The first step was to disassemble the battery charger, which only required a small screwdriver and the assembly was in three pieces in minutes.
The base of the battery charger was almost identical in size to the voltmeter panel, with a smaller internal form housing clips designed to hold the meter in an instrument panel. So all that was required was to cut a hole in the base of the battery charger housing with a Dremel style tool, some filing to get the hole neat and tidy and the LED panel slotted in perfectly. Once that was completed it was a simple matter of soldering the corresponding wires from the battery charger housing to the LED panel and the job was almost done.
Then it was a matter of putting the two battery charger housing components together, though I could no longer use the screws, and that was it. I thought about using some plastic glue to join the housings, but then if I ever wanted to get at the innards again, I’d have a devil of a time separating the two housings, so I opted to use some electricians tape instead. It’s not quite as tidy, but it does the job and covers up the holes left from the removal of the internal circuit board of the battery charger.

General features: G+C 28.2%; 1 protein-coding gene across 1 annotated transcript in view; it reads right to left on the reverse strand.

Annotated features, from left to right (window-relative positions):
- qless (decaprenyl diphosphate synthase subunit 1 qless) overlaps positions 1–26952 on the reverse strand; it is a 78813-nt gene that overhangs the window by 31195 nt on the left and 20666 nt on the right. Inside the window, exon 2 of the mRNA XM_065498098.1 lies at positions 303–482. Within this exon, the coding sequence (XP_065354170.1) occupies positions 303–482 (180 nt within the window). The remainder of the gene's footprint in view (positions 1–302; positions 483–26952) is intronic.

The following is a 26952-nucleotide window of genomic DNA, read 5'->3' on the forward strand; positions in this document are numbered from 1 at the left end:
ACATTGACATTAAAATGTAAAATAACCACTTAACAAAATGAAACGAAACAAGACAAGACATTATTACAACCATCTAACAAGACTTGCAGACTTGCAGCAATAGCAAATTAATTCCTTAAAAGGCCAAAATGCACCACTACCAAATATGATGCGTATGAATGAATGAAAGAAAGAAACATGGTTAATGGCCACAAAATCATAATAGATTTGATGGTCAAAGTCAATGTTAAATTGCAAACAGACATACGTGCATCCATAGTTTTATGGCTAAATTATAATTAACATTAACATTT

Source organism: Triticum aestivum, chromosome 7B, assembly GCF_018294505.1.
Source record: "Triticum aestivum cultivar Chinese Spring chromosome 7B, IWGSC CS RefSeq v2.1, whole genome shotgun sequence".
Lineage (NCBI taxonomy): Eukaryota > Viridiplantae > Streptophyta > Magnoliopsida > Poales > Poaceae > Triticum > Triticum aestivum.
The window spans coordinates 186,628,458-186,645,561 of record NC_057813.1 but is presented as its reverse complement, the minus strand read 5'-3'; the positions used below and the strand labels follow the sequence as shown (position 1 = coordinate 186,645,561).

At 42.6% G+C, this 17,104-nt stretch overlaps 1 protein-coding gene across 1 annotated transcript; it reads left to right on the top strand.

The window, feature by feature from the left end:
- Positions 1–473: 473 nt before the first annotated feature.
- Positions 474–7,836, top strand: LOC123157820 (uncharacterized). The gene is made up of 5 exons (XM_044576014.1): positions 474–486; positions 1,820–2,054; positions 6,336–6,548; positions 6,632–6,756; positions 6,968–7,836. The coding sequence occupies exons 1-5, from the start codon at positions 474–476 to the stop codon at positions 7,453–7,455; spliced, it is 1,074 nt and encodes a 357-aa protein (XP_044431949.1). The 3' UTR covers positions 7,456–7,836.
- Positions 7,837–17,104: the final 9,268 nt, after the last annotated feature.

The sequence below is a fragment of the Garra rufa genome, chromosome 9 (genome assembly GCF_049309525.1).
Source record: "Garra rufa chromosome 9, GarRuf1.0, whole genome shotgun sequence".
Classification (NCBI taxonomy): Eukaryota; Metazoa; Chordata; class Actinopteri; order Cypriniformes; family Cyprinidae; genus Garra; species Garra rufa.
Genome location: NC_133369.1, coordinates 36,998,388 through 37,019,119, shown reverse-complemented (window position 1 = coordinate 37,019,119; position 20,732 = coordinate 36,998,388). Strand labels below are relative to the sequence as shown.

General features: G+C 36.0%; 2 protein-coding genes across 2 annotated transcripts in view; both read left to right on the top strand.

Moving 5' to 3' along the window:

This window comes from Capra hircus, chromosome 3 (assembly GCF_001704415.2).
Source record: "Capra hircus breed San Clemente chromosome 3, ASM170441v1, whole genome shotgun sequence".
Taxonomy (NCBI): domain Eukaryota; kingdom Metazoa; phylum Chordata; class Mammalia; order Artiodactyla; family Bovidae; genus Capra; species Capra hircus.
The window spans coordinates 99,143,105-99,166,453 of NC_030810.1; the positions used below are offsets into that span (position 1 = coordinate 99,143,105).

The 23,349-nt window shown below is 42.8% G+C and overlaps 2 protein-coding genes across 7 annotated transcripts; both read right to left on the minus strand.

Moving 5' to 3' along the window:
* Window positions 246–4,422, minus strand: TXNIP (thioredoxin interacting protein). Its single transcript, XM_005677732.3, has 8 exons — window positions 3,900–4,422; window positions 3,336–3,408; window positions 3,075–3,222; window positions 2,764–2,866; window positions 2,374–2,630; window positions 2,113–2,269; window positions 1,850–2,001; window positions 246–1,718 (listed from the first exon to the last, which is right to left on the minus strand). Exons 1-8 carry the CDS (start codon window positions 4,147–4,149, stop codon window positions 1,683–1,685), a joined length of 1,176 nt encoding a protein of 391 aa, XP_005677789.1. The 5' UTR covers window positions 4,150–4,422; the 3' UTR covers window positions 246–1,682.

So with everything together, it was just a matter of testing the unit out. I did test that everything worked before joining the two housings, as it would have been pretty dumb to put it together, only to have to separate things again because I’d missed something. As it is, things worked perfectly and it came out as a fairly neat little unit. Now all that I need to do is get a feel for how much battery power ie, how many shots are left at what voltage levels, to make best use of this tester. As I said at the beginning, I have no idea why a proper voltmeter isn’t included in every battery charger as it makes charging more reliable and you can tell how things are going while charging. Knowing such means that you can remove the battery and know that you’ve got enough charge if caught short for whatever reason.